THE state of affairs at the registrar and sub-registrar’s offices that Transparency International, Bangladesh in its report launched on Monday came up with suggests glaring failures of the government in stopping corruption in land registration. The report, which suggests that corruption has almost been institutionalised in land registry offices that are under the law ministry’s registration directorate, shows that the collusion between vested interests, from field-level employees to high-level officials, aided by outsiders such as deed writers and politically influential quarters, has made bribery a norm at every step of land registration. Service-seekers, as the report notes, have paid bribes from Tk 1,000 up to Tk 5 million for the registration of land deeds, depending on the nature of the deeds and the value of the land being registered. Duplicate copies of deeds entail a bribe ranging from Tk 1,000 to Tk 7,000 and service-seekers also need to donate between Tk 5,00 and Tk 5,000 to the deed writers’ association for each deed registration. Service-seekers need to pay a bribe of at least Tk 3,000 for each deed of sale. Such corruption in land registry offices deprives the government of its due revenue by way of reduced registration fees while it helps the people involved in the process to line their own pockets.
The Transparency International, Bangladesh executive director is reported to have said that corruption at the registrar and sub-registrar’s offices increased compared with the findings of similar studies of the watchdog in the past. This takes the concern about the state of affairs in land registry offices to a further worrying level, bringing to the fore the absence of any government efforts to attend to the issues although such reports have been made public before. The survey also delves deep into the corruption that takes place and finds the reasons for corruption to have, in many cases, stemmed from the need for copyists and clerks to pay bribes for promotion and for deed writers to pay bribes to high officials. Copyists need to pay between Tk 20,000 and Tk 300,000 for registration and between Tk 200,000 and Tk 800,000 for promotion to clerk. Clerks need to pay between Tk 100,000 and Tk 300,000 for promotion to assistant. Deed writers need to pay between Tk 100,000 and Tk 300,000 to obtain licences and spend between Tk 200,000 and Tk 300,000 for the membership of the association, which is reported to ensure protection of deed writers from probable action for taking bribes. Sub-registrars need to pay between Tk 300,000 and Tk 2 million to high officials for their transfer to places of their choice. Deed writers with the connivance of office staff, copyists and clerks force people to pay bribes for various reasons, including the ‘maintenance of offices.’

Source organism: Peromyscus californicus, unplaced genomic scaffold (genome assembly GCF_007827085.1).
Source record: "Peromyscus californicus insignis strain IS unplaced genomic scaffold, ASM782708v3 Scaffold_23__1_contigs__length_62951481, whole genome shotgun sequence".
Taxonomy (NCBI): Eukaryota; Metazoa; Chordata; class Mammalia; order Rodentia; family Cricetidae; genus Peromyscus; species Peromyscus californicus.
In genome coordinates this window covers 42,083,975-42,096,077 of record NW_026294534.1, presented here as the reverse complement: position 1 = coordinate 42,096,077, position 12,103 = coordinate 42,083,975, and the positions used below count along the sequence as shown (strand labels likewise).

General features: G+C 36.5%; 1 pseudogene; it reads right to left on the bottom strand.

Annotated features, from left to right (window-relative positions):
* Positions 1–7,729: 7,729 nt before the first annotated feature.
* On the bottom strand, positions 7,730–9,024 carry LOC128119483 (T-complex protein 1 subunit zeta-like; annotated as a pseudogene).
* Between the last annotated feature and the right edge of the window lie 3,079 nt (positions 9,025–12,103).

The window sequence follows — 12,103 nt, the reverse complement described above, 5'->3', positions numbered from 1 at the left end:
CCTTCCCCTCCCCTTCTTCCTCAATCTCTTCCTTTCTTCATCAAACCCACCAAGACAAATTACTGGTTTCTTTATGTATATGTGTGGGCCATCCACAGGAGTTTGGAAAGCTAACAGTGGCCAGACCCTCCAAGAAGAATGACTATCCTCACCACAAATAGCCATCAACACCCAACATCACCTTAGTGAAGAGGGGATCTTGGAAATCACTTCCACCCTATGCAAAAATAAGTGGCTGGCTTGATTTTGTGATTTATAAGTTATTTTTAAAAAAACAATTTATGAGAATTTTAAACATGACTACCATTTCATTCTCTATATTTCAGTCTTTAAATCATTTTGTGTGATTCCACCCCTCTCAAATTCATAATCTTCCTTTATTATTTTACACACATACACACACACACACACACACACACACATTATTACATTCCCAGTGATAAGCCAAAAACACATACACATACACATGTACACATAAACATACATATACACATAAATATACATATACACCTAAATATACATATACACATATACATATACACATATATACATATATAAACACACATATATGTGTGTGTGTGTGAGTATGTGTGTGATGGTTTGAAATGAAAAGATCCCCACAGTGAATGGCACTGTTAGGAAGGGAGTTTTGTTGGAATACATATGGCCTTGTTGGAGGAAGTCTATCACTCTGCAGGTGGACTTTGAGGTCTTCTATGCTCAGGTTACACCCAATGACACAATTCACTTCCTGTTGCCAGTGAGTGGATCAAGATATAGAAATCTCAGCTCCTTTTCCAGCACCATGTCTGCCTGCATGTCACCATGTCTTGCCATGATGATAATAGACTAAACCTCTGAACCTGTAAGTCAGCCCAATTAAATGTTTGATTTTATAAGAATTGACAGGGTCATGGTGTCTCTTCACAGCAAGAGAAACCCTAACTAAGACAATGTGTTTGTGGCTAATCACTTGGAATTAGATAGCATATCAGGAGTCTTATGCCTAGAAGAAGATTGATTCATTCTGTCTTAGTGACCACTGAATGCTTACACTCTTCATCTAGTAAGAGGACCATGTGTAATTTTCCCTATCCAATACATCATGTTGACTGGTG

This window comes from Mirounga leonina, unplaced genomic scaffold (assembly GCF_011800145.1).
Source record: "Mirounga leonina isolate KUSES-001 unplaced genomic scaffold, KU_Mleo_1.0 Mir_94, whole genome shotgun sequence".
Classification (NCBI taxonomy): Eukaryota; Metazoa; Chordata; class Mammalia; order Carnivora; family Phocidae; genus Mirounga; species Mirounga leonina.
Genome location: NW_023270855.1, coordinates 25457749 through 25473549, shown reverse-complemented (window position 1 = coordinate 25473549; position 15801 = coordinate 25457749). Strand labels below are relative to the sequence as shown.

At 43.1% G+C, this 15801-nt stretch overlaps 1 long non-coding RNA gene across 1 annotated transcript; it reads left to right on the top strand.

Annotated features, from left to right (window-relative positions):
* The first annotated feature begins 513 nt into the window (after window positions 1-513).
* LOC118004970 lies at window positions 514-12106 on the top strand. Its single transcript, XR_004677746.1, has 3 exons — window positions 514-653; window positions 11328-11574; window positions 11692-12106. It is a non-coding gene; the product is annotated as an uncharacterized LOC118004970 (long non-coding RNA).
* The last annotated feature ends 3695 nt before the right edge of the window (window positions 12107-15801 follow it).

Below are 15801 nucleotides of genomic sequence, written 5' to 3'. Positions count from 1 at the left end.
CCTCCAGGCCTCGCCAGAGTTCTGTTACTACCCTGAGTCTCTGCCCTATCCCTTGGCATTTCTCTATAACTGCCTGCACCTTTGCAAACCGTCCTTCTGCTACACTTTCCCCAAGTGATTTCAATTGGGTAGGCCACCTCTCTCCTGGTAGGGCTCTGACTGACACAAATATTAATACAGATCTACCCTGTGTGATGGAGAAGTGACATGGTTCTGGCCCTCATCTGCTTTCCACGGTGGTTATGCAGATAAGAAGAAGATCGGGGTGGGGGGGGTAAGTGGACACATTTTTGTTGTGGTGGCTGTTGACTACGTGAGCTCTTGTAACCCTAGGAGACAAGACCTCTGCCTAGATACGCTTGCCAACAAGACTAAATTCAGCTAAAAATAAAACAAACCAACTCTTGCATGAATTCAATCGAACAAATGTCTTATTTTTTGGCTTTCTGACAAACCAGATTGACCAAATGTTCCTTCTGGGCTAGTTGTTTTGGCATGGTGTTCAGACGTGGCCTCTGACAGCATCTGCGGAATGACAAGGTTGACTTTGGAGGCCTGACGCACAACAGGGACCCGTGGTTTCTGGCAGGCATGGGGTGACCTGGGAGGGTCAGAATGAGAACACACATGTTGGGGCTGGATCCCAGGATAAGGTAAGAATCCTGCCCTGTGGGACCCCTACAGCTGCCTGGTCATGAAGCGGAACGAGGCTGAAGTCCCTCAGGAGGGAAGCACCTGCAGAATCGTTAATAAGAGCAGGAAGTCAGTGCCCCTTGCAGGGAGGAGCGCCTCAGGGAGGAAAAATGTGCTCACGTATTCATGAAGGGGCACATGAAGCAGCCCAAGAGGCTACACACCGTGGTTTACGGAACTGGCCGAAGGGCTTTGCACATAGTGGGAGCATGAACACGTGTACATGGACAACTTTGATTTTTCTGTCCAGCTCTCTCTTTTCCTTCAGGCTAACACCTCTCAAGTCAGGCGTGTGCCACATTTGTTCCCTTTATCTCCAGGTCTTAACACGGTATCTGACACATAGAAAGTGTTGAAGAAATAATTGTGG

What happens in the registrar and sub-registrar’s offices suggests that nothing but money speaks there. And the situation suggests that the government must fight on at least two fronts to put the offices in order — stopping corruption in offices and heading off the influence of outsiders on the offices. The report recommends that digitisation of the land registration process, stepped up oversight and a mechanism for officials and employees of the registration directorate to make their wealth statements public could help to reduce corruption. The government must do all this, early and in earnest.